Declan's Moon won the 2004 Two Year Old Male Eclipse Award and was headed toward the 2005 Kentucky Derby with an undefeated record when he was sidelined for knee surgery. He had been gelded as a youngster because he was said to be difficult, so rather than going to stud, as most male horses of his caliber are, he returned to racing and then later retired at the Pons family's Country Life Farm. He enters the Challenge as the entry of Country Life with the support of his long-time owner Samantha Siegel of Jay Em Ess Racing.
Declan's Moon is a phenomenal mover. His walk, trot, and canter are exactly what sport horse breeders strive to achieve. They claim that modern racehorses do not possess these gaits. They will learn otherwise from Declan's Moon.
I must admit that I was a little concerned about how this horse would take to training. Even as a gelding he had a reputation for being territorial and tough on other horses in turnout. Horses coming right off the track are usually manageable because they are handled so much. Take a champion racehorse with a high opinion of himself and let him run wild for a few years and, well, who knows?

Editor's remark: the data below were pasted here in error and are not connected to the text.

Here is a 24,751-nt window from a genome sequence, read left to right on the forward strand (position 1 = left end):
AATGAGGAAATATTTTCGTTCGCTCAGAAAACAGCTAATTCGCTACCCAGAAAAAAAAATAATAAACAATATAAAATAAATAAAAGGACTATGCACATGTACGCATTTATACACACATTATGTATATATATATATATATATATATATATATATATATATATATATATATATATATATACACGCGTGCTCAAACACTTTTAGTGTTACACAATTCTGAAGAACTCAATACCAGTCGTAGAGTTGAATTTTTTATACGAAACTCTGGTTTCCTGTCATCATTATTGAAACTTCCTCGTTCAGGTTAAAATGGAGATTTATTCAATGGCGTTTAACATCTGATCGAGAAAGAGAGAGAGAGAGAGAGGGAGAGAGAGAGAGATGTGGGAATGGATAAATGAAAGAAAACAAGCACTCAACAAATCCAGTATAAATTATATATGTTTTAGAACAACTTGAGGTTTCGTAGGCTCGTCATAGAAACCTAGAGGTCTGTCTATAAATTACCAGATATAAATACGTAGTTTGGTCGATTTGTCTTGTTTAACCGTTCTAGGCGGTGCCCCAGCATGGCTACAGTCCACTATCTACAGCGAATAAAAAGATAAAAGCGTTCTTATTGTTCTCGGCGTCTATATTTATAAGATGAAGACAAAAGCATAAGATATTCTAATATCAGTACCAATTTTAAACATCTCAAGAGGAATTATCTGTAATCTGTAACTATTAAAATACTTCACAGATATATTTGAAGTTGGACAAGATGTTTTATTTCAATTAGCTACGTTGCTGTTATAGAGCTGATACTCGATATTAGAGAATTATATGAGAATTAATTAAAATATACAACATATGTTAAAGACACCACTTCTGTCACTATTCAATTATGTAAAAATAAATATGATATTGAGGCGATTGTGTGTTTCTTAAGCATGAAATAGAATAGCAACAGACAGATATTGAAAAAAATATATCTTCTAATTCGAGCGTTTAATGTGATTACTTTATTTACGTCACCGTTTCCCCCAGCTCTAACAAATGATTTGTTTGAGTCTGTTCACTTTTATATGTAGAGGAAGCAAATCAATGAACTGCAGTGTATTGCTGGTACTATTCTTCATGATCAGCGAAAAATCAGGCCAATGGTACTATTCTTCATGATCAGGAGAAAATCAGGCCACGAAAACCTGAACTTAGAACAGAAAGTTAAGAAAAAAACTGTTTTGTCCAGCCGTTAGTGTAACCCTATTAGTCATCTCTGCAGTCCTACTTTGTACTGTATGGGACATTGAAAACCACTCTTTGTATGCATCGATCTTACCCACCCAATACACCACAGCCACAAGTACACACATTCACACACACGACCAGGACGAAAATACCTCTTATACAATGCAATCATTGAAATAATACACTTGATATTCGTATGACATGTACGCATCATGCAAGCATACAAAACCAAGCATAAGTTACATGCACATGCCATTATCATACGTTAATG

Lucky for me, this horse seems to actually enjoy being ridden. He took to the longe line as though he'd done it all his life. I think he actually likes showing off his trot. He did it when I went and visited him in his big field at Country Life. He went round and round laughing at our inability to get a hand on his halter. He carried me on his back the first day like I fit. He is built to be a riding horse. He is a bit longer in his neck and his back than most Thoroughbreds and that makes him comfortable and elegant. His time off allowed his muscles to relax, and the hills in his beautiful pasture allowed him to stay strong and healthy. His trot on the first day felt good. I decided not to ask for canter. Michelle cantered the next day and reported that it felt great once he was doing it but that he did a little kicking out and resisting the leg aids at first.